What genre are you most comfortable writing in and what genre do you find challenging?


I feel equally at home with whatever I happen to be writing. It is either working or not working. Non-fiction is probably the most challenging to me because the demands are more technical and the criteria usually established by others. I also find writing for children challenging because to be published you also need to be aware that this is a very demanding audience and there are technical and other requirements to be met. I have been trying to write a play and that has been a very humbling experience because I am realising there is just so much I don?t know. I don?t know if I?ll get anywhere with it, but I like the challenge.


Having crossed a number of borders, how has geography impacted your writing and your state of mind?


This is hard to answer. I don?t know how border crossing affects my writing because what really matters is what?s inside my head and that I can take with me anyplace. Travel has certainly broadened my outlook and reinforced my thinking globally but even as a small child I had a curiosity about the world. The sense of place in my fiction remains Jamaica because that is the landscape that I absorbed into my consciousness from an early age. My poetry is wide ranging in theme and subject matter but also rooted in a tropical landscape as the backdrop for digging deeply into historical experience.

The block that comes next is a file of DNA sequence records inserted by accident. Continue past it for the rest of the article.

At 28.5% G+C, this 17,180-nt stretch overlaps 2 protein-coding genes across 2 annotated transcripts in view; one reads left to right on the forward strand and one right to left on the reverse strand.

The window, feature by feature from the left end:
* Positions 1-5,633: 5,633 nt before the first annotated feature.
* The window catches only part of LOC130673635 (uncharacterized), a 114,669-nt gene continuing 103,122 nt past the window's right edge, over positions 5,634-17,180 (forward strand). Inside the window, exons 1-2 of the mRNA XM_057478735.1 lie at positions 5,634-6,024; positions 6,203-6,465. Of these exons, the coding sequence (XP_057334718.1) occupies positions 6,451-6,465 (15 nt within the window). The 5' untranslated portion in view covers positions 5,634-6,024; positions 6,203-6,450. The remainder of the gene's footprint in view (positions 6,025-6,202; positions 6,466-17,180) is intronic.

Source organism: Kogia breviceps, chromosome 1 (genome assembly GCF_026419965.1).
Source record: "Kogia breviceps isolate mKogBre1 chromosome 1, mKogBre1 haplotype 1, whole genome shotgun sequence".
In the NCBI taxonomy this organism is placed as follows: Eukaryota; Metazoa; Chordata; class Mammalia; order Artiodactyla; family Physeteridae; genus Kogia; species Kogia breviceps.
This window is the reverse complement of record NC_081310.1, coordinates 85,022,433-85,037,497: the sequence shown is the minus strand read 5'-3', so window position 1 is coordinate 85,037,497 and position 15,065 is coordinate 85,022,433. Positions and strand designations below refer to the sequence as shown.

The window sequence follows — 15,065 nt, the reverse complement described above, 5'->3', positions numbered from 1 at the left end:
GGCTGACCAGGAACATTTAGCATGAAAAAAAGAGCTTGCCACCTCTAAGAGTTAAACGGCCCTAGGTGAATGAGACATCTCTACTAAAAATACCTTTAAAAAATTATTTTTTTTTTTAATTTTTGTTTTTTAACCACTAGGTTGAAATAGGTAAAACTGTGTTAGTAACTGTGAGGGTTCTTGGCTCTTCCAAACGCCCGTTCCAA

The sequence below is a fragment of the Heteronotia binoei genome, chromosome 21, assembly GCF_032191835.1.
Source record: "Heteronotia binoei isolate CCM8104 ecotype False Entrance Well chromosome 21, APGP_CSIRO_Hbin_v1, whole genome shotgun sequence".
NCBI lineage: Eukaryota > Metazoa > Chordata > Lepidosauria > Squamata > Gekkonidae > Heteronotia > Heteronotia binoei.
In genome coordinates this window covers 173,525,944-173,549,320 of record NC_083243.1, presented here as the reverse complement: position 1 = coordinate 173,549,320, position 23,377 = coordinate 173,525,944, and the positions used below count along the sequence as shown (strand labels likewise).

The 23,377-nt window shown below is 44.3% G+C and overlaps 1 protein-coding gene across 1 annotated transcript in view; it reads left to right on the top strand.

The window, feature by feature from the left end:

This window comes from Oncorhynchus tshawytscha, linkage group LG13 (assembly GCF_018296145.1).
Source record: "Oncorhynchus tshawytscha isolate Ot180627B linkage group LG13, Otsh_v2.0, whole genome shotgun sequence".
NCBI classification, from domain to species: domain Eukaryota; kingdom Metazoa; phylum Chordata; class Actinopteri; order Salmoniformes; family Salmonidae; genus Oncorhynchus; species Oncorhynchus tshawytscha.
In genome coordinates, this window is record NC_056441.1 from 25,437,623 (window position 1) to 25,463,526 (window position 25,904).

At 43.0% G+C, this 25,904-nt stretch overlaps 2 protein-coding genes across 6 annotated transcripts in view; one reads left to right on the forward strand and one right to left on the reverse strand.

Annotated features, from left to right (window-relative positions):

You?ve worked as a creative writing teacher. What are your top three writing tips for budding creative writers?


No. 1 always is: Read! It?s amazing how many would-be writers don?t read. But reading as widely as possible in your chosen genre and studying the craft of established writers is still the best way of learning to write.

2. Step out of yourself. Explore other voices. Put on different hats. Assume other personas and points of view.

3. Think small. Many writers are overwhelmed by what they have to say, by their emotional connection to the subject or the sheer volume or weight if it. Instead of trying to write it all, find one small key element in your material and focus on that. It could be anything ? a snapshot, a phrase, a gesture, a symbol. Often it will provide a key to unlock the rest.

Olive Senior was born and brought up in Jamaica and educated in Jamaica and Canada.

She started her career as a journalist and later entered the world of publishing. She was editor of two of the Caribbean's leading journals: Social and Economic Studies at the University of the West Indies and Jamaica Journal, published by Institute of Jamaica Publications (of which she was also Managing Director). She left Jamaica in 1989, spent some years in Europe, and since 1993 has been based in Toronto.

The Caribbean nevertheless remains the focus of her work, starting with her prizewinning collection of stories, Summer Lightning, which won the Commonwealth Writers Prize, followed by Arrival of the Snake-Woman and Discerner of Hearts. Her novel Dancing Lessons was published by Cormorant Books in 2011. She has also written a children?s book, Birthday Suit, to be published by Annick Press in Spring 2012.

For more information about Birthday Suit please visit the Annick Press website.

Buy this book at your local independent bookstore or online at Chapters/Indigo or Amazon.